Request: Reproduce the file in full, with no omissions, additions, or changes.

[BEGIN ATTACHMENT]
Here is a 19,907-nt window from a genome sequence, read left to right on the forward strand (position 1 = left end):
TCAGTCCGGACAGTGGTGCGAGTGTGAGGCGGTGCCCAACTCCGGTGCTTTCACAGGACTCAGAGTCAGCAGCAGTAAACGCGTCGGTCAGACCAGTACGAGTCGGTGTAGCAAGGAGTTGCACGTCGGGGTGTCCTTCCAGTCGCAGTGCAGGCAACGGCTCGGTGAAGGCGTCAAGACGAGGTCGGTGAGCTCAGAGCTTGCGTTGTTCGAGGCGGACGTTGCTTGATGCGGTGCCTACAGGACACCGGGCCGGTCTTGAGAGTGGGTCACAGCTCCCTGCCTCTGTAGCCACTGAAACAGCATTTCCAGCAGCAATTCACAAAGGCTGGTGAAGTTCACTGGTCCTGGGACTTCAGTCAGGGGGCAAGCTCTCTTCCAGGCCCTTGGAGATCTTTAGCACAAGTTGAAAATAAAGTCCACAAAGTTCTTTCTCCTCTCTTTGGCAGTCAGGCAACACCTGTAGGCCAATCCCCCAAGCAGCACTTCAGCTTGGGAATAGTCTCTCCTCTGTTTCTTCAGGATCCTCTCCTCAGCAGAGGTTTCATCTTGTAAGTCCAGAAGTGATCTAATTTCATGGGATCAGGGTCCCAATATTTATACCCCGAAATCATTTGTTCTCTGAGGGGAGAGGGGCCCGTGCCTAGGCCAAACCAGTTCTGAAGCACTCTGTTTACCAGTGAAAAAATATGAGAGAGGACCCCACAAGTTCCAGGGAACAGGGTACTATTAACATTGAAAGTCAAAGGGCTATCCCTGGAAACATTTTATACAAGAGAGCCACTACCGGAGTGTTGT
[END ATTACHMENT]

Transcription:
Here is a 19,907-nt window from a genome sequence, read left to right on the forward strand (position 1 = left end):
TCAGTCCGGACAGTGGTGCGAGTGTGAGGCGGTGCCCAACTCCGGTGCTTTCACAGGACTCAGAGTCAGCAGCAGTAAACGCGTCGGTCAGACCAGTACGAGTCGGTGTAGCAAGGAGTTGCACGTCGGGGTGTCCTTCCAGTCGCAGTGCAGGCAACGGCTCGGTGAAGGCGTCAAGACGAGGTCGGTGAGCTCAGAGCTTGCGTTGTTCGAGGCGGACGTTGCTTGATGCGGTGCCTACAGGACACCGGGCCGGTCTTGAGAGTGGGTCACAGCTCCCTGCCTCTGTAGCCACTGAAACAGCATTTCCAGCAGCAATTCACAAAGGCTGGTGAAGTTCACTGGTCCTGGGACTTCAGTCAGGGGGCAAGCTCTCTTCCAGGCCCTTGGAGATCTTTAGCACAAGTTGAAAATAAAGTCCACAAAGTTCTTTCTCCTCTCTTTGGCAGTCAGGCAACACCTGTAGGCCAATCCCCCAAGCAGCACTTCAGCTTGGGAATAGTCTCTCCTCTGTTTCTTCAGGATCCTCTCCTCAGCAGAGGTTTCATCTTGTAAGTCCAGAAGTGATCTAATTTCATGGGATCAGGGTCCCAATATTTATACCCCGAAATCATTTGTTCTCTGAGGGGAGAGGGGCCCGTGCCTAGGCCAAACCAGTTCTGAAGCACTCTGTTTACCAGTGAAAAAATATGAGAGAGGACCCCACAAGTTCCAGGGAACAGGGTACTATTAACATTGAAAGTCAAAGGGCTATCCCTGGAAACATTTTATACAAGAGAGCCACTACCGGAGTGTTGT